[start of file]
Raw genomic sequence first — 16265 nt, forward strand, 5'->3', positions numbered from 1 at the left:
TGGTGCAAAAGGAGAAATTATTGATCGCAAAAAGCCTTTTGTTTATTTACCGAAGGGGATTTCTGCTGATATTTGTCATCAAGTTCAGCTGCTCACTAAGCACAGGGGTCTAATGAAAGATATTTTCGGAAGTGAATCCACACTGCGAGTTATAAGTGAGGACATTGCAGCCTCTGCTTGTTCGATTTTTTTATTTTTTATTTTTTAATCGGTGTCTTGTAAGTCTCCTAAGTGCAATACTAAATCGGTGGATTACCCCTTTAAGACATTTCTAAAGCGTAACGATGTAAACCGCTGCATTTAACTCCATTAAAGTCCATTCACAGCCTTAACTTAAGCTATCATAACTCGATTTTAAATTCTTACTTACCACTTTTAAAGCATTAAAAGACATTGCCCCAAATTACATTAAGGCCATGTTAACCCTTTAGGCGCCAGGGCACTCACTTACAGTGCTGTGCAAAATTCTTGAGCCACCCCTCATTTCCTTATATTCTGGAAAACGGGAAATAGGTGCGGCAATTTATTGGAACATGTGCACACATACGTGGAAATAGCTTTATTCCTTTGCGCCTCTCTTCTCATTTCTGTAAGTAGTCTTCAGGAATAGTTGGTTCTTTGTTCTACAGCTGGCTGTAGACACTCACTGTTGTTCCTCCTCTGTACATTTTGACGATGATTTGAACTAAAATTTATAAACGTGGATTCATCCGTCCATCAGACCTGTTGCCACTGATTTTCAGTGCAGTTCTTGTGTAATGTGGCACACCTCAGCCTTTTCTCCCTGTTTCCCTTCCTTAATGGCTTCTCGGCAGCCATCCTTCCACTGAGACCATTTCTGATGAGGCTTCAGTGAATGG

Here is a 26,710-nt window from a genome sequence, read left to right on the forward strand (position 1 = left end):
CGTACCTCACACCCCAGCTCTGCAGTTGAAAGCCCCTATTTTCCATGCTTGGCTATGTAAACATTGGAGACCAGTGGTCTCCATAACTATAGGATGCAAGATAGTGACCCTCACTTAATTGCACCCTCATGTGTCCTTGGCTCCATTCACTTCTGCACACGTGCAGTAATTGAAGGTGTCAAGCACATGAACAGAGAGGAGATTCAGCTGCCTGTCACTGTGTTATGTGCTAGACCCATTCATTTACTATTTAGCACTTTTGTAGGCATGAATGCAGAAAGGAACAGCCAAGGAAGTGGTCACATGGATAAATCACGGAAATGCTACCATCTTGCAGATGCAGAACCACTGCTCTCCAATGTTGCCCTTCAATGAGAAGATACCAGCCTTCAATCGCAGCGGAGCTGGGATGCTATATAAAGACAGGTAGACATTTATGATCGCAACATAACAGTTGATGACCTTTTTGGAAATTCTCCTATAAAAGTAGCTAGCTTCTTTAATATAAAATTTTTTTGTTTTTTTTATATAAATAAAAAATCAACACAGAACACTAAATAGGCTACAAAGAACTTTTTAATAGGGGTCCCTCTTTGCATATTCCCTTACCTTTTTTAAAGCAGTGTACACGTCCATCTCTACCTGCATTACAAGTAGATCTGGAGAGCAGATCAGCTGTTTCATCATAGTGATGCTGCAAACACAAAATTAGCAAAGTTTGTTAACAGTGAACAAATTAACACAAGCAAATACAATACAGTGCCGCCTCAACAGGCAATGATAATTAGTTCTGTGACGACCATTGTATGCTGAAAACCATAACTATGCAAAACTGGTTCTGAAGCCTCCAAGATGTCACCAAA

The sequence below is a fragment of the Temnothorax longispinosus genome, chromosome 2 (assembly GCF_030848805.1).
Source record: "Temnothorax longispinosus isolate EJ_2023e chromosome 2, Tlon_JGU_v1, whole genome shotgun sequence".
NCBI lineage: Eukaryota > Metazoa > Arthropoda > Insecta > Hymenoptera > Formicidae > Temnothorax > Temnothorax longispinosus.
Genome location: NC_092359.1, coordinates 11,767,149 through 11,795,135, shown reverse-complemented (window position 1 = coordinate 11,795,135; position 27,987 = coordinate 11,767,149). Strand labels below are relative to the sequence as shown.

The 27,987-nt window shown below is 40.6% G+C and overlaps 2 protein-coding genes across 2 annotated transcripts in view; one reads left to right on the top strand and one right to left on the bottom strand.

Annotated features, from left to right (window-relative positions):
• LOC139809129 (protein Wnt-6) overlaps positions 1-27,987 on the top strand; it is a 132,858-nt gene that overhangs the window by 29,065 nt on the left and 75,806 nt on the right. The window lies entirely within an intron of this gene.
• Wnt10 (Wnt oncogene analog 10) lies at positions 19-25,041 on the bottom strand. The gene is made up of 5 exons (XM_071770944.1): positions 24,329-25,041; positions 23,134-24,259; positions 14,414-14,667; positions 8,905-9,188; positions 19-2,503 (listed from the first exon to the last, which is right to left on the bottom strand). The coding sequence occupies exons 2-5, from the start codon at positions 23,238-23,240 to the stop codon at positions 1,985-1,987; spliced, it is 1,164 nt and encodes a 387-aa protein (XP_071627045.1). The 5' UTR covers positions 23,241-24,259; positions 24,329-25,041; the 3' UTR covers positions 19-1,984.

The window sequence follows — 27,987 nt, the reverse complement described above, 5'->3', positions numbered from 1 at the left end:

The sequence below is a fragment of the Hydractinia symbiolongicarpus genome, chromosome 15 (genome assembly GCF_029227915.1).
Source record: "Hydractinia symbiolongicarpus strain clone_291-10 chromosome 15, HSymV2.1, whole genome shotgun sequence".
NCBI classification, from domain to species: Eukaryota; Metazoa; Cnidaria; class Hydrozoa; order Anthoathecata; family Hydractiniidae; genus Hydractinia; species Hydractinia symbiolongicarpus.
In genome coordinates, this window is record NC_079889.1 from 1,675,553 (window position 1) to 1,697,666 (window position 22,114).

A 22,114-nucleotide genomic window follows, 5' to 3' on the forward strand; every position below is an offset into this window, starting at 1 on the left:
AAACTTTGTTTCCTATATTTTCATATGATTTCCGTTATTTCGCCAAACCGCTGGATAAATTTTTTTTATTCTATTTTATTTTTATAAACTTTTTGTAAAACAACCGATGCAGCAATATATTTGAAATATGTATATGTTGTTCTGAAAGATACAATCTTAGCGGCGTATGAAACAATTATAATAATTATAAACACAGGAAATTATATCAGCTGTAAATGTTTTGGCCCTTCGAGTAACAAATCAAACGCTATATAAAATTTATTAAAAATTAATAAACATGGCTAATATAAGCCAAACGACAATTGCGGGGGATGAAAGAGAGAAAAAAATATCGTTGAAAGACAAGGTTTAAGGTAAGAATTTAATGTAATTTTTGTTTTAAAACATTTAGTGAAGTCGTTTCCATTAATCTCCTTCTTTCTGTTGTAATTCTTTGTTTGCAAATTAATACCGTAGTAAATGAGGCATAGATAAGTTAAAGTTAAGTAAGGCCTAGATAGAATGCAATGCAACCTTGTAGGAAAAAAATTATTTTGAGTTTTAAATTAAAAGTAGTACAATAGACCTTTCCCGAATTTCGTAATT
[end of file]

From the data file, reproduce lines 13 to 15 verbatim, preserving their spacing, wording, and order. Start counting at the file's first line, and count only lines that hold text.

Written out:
The window sequence follows — 27,987 nt, the reverse complement described above, 5'->3', positions numbered from 1 at the left end:

The sequence below is a fragment of the Hydractinia symbiolongicarpus genome, chromosome 15 (genome assembly GCF_029227915.1).
Source record: "Hydractinia symbiolongicarpus strain clone_291-10 chromosome 15, HSymV2.1, whole genome shotgun sequence".